Budget crisis: five ways the parties increasingly disagree

Republicans and Democrats are setting out fiscal goals that are light-years apart, Gleckman writes. Here are five stumbling blocks to a budget deal:

J. Scott Applewhite/AP/File
The American flag flies over the Rayburn House Office Building, at the U.S. Capitol, in Washington. It is hard to see how dueling measures will get us any closer to a long-term budget plan, Gleckman writes.

If their leaders’ public statements are to be believed, the fiscal chasm between the political parties is widening. And it is hard to see how it can be bridged.   

Congressional Democrats and Republicans have agreed to put off the next budget crisis for a month or so. This is a good thing, especially considering the alternative. And they’ll try to write a budget through the formal legislative process rather than starting with high-level negotiations with the White House. This is euphemistically known as regular order though it is hardly regular (it has not been used since the George W. Bush Administration) and there is nothing orderly about it.

The trouble is, Republicans and Democrats are setting out fiscal goals that are light-years apart.  Maybe these are merely opening bids. But without huge concessions, budget talks will be futile. Here are five stumbling blocks to a deal:   

The Next Crisis. While the House GOP agreed to delay the battle over the debt limit until summer, it will try to use two  March deadlines–a package of automatic across-the-board spending cuts and a looming government shutdown– as leverage to slash government .  Democrats prefer March’s automatic spending cuts to the even deeper reductions Republicans are aiming for. 

Spending Cuts. House Budget Committee chair Paul Ryan (R-WI) wants a fiscal plan that would balance the budget in 10 years, and he’d do it entirely by cutting spending. He also wants broad-based individual tax reform that raises no more money than current law. Democrats flatly reject both ideas.

Ryan’s promise to balance the budget in a decade with no tax increases implies cuts in federal spending unseen since the U.S. disarmed after World War II. Most lawmakers are horrified that the automatic spending cuts now scheduled for March would cut military spending by 9.4 percent and domestic spending by about 8 percent. (And note this so-called sequester would exempt Social Security and Medicaid as well as Medicare benefits from any cuts).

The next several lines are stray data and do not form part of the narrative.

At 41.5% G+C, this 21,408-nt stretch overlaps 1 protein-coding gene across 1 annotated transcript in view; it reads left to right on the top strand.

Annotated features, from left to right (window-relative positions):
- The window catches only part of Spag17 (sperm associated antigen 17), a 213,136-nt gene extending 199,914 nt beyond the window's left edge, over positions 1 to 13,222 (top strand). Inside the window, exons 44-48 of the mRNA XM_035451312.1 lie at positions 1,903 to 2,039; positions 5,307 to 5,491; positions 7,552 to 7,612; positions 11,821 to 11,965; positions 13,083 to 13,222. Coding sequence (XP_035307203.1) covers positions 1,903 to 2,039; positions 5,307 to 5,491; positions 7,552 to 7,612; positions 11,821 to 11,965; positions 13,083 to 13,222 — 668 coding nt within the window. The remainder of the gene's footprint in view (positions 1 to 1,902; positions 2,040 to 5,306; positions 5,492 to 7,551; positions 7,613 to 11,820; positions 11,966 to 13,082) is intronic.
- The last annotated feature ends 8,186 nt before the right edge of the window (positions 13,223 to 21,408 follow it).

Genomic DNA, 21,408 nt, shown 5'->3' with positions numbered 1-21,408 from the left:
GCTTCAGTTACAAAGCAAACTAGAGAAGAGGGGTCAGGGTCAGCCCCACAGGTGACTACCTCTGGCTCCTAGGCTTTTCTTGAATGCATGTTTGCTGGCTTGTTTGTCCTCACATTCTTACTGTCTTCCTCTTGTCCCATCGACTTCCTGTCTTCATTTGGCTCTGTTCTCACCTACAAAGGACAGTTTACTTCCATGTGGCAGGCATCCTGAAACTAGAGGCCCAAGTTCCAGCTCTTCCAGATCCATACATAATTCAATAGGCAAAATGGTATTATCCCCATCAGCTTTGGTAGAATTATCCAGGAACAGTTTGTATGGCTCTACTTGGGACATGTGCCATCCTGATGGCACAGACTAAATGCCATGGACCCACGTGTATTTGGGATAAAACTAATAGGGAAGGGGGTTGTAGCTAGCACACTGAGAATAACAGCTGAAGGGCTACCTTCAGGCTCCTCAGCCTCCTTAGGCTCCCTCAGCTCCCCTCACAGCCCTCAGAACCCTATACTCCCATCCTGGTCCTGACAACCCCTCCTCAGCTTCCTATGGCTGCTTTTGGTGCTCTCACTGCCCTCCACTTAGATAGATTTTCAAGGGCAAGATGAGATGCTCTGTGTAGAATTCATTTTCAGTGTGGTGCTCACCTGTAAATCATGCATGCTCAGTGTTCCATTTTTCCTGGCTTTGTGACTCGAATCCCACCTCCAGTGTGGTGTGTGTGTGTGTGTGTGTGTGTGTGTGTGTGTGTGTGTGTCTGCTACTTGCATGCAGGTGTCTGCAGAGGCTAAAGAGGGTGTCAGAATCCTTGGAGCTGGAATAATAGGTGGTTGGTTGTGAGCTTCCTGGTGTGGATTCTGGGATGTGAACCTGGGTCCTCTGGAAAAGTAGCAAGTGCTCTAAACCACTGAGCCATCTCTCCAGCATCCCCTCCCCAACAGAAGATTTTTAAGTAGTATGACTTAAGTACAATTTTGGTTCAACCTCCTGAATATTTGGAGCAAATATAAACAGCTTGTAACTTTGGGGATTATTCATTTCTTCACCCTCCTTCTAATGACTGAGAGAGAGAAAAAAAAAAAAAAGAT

But reaching balance in a decade with only spending cuts would make those reductions look like pocket change. It would require slashing all federal outlays by at least 13 percent and probably more in 2022 alone. No Democrat will support it.

That spending cut is my rough estimate based on adjusting the Congressional Budget Office’s Aug, 2012 baseline for the tax and spending changes in the American Tax Relief Act. It assumes, however, that Congress lets all temporary tax extenders expire, ends all funding for the wars in Iraq and Afghanistan, and allows physicians to get whacked with a huge cut in Medicare payments. If those things don’t happen, Ryan’s task will be even tougher.  

The fiscal framework.  Where Ryan would get it all his budget savings from spending cuts, new Senate Budget Committee Chair Patty Murray (D-WA) says any additional deficit reduction should be divided equally between spending cuts and new revenues.

The Goal Line. But Democrats and Republicans don’t even agree on the goal line in this game. While Ryan wants balance in a decade, Democrats are not thinking about balancing the budget at all. Their aim: Stabilize the debt so it does not grow faster than the economy. This would set the ratio of debt to Gross Domestic Product at about 73 percent.

For a sense of how different these goals are, Democrats would have to reduce cumulative deficits by about $1.4 trillion over the next decade to stabilize the debt. Ryan would have to cut spending by more than $700 billion in 2022 alone.

Tax reform. Both sides claim they want to do it. But Republicans insist the new tax law raise no more money than the current code while Democrats demand it generate new revenues to help reduce the deficit. Until they agree on how much a new revenue code should raise, any tax code rewrite is a dead letter.

To summarize: The House will soon pass a budget resolution that calls for balance in 10 years accomplished entirely with spending cuts. The Senate will pass a budget that is not intended to get to balance at all and will divide any deficit reduction equally between taxes and spending.  Both senators and congressman will get paid, per the terms of the new debt limit extension, but it is hard to see how these dueling measures will get us any closer to a long-term budget plan.

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